Top 10 Legal Developments for Ontario Employers from the Summer of 2020

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By now many of us have reached the saturation point for consuming legal updates about COVID-19. Today the Ontario government will be ending its declaration of a state of emergency under the Emergency Management and Civil Protection Act (EMCPA). With that milestone, we thought it would be a good time to review the most recent and relevant legal developments. In this publication we are highlighting what we think are the top 10 recent changes or notable cases that employers in Ontario need to know about.

# 1 – Bill 195 – From a State of Emergency Under EMCPA to the New Regime

On July 21, 2020, the Ontario government’s Bill 195 received Royal Assent. The Act was proclaimed in force today.

Bill 195 transitions orders under sections 7.0.2 and 7.1 of the EMCPA related to COVID-19, to be orders under the new Act which does not really lend itself to a good acronym – the Reopening Ontario (A Flexible Response to COVID-19) Act, 2000. We

will call it the “Reopening Ontario Act”. With the proclamation of the Reopening Ontario Act, the state of emergency declared under the EMCPA will end.

Once the orders are transitioned, the government may:

  • Extend emergency orders for up to 30 days at a time; or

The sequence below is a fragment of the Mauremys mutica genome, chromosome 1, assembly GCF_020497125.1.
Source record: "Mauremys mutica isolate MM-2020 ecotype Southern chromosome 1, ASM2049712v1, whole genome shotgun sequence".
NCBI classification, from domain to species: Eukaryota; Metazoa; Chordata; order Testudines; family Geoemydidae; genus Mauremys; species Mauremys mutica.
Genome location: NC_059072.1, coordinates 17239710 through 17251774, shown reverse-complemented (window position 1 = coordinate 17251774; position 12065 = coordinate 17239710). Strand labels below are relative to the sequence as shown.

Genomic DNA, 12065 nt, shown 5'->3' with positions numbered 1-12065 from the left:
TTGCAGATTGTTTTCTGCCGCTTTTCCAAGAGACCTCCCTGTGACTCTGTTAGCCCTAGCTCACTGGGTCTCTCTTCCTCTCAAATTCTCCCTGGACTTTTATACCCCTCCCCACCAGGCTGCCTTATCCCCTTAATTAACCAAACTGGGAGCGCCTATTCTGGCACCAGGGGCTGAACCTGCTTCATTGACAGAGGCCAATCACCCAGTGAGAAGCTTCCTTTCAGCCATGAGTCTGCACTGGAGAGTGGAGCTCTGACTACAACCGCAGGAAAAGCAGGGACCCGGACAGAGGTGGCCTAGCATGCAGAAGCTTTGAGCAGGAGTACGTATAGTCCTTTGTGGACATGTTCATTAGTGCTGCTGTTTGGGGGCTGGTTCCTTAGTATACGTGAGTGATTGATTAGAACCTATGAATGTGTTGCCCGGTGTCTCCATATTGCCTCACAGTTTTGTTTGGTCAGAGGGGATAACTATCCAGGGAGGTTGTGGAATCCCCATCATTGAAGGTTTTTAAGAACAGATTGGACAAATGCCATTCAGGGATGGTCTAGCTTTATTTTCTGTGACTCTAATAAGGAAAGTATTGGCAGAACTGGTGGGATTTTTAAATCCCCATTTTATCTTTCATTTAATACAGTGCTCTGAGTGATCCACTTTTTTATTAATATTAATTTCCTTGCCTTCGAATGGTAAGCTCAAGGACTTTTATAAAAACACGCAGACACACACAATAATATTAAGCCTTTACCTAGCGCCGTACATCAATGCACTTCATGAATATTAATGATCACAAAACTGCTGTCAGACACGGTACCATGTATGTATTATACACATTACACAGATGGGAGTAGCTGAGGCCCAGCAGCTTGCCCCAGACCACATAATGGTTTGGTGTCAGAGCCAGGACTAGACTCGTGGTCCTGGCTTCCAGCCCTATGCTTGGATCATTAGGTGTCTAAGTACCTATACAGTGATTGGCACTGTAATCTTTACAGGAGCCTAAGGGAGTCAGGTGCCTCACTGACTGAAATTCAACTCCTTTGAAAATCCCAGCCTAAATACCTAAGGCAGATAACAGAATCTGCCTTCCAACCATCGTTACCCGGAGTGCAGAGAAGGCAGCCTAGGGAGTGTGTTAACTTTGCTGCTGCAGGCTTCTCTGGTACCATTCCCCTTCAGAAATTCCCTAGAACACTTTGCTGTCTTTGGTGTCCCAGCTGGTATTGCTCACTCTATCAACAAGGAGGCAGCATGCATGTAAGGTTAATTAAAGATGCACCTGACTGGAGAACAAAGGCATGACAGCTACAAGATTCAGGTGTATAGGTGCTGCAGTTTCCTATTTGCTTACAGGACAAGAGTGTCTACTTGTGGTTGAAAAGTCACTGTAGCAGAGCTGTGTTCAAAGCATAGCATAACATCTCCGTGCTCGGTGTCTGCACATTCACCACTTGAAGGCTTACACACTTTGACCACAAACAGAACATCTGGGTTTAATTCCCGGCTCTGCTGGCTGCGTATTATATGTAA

• Amend most of the emergency orders (there are exceptions) where the amendments relate to:

  • Labour redeployment or management of workplaces, including credentialing processes in a health care facility;

  • Closing or regulating any place, whether public or private, including any business, office, school, hospital or other establishment or institution; and

  • Prohibiting or regulating gatherings or organized public events.

The new Act clarifies that in amending orders, the government can impose more onerous or different requirements and extend the application of the orders, including the geographic scope of the order and the persons it applies to.

The ability to extend orders by 30 days ends on the first anniversary of the Act unless the legislature approves further extensions.

The Reopening Ontario Act effectively ends and extends the status quo under the current state of emergency. However, the government’s ability to issue new orders related to the pandemic will end.